June marked the 100th day of Russia’s war against Ukraine. In more than three months Russia has failed to gain a foothold near Kyiv, but it has succeeded in occupying the Kherson and Zaporozhye regions. By the end of June Russia was able to build on this success and seize Lysychansk and Severodonetsk. Since the start of the war against Ukraine, the Russian army has lost around 34,850 soldiers, the Ukrainian Armed Forces’ General Staff has said.
Updates in the National Landscape
In the first hundred days of the war against Ukraine, Russia received $93 billion in revenue from fossil energy exports, according to a report by the Centre for Research on Energy and Clean Air (CREA). The revenues Russia receives mainly from the sale of crude oil (46 billion euros), almost half as much from pipeline gas exports (24 billion euros) and the rest from the sale of oil products (13 billion), liquefied natural gas (5.1 billion) and, finally, coal (4.8 billion). According to the study, the EU remains the largest buyer of Russian gas and oil, accounting for 61 per cent of Russia’s fossil fuel exports between February 24 and June 3, or €57 billion.
The super profits of the Russian budget do not affect the standard of living of ordinary citizens. Even according to official statistics: the richer the treasury and the higher the export revenues, the poorer the population. Russian export revenues have increased by 1.5 times, the budget surplus has grown almost six times, the number of poor people has increased by 1 million and the income continues to fall, at an accelerated rate. Data on trade and tax payments show that the speed of the fall in real income is measured in tens of per cent, according to Independent Newspaper.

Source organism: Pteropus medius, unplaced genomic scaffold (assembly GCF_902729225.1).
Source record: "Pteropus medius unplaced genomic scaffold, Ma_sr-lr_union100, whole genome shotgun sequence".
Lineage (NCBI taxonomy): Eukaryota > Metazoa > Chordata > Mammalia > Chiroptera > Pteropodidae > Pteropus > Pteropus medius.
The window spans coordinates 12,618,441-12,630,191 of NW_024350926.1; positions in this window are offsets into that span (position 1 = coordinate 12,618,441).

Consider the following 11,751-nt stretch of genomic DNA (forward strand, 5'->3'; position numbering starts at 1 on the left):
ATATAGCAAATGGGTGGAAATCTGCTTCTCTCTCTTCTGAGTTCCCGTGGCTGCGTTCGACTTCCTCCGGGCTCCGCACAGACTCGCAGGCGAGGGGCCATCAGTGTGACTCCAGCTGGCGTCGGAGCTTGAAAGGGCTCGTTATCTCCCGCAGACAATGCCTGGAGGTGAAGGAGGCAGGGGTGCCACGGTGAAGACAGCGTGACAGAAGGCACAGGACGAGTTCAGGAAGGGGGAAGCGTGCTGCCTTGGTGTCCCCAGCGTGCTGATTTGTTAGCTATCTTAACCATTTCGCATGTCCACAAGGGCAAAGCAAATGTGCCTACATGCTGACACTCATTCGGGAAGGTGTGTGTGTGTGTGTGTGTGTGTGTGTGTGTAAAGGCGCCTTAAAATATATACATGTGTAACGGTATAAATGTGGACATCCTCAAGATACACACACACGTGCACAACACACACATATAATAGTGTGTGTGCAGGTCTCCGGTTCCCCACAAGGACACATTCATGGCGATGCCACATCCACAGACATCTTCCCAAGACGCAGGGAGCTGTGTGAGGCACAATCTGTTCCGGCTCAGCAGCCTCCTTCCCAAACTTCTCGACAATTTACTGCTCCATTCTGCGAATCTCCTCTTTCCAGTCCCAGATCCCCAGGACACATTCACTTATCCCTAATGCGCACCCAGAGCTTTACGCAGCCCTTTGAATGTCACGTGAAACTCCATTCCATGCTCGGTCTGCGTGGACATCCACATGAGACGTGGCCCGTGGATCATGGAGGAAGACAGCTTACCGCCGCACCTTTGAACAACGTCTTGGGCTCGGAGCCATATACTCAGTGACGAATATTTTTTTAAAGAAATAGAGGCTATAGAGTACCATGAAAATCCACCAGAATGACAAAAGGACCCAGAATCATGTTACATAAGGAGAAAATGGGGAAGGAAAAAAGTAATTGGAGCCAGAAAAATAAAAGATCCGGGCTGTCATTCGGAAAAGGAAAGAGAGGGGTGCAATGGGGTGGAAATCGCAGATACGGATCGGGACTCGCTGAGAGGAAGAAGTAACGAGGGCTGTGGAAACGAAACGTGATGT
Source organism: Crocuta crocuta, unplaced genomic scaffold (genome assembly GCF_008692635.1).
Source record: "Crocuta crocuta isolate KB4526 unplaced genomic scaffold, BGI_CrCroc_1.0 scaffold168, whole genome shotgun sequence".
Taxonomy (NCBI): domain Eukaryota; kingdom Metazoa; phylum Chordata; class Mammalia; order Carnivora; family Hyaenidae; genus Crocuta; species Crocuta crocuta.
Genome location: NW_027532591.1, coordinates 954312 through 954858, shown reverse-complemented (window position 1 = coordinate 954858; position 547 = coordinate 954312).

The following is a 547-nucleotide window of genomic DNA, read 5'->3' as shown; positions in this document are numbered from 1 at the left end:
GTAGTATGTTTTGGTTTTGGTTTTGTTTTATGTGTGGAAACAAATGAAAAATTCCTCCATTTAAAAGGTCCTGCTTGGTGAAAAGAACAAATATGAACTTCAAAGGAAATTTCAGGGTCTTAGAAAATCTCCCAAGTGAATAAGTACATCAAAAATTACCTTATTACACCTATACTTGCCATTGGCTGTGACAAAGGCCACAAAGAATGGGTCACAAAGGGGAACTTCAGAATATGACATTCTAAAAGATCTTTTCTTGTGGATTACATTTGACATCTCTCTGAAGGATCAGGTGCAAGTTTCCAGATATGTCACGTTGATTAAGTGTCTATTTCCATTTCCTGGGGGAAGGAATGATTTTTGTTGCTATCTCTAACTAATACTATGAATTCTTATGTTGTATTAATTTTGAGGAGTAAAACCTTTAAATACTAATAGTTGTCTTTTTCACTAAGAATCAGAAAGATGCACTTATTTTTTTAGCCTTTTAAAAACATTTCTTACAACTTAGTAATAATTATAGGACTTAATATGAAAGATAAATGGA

On 17 June Putin spoke at the St Petersburg International Economic Forum, where he made some important statements about the war and the current world situation. According to him, the economy is now in a difficult state throughout. All the world’s problems – today’s price rises, inflation, problems with food and fuel, petrol, in the energy sector in general – are the result of systemic mistakes by the US administration and the EU bureaucracy, Putin believes. According to him, the Russian special operation has become a “lifeline” for the West to shift all the problems on Moscow.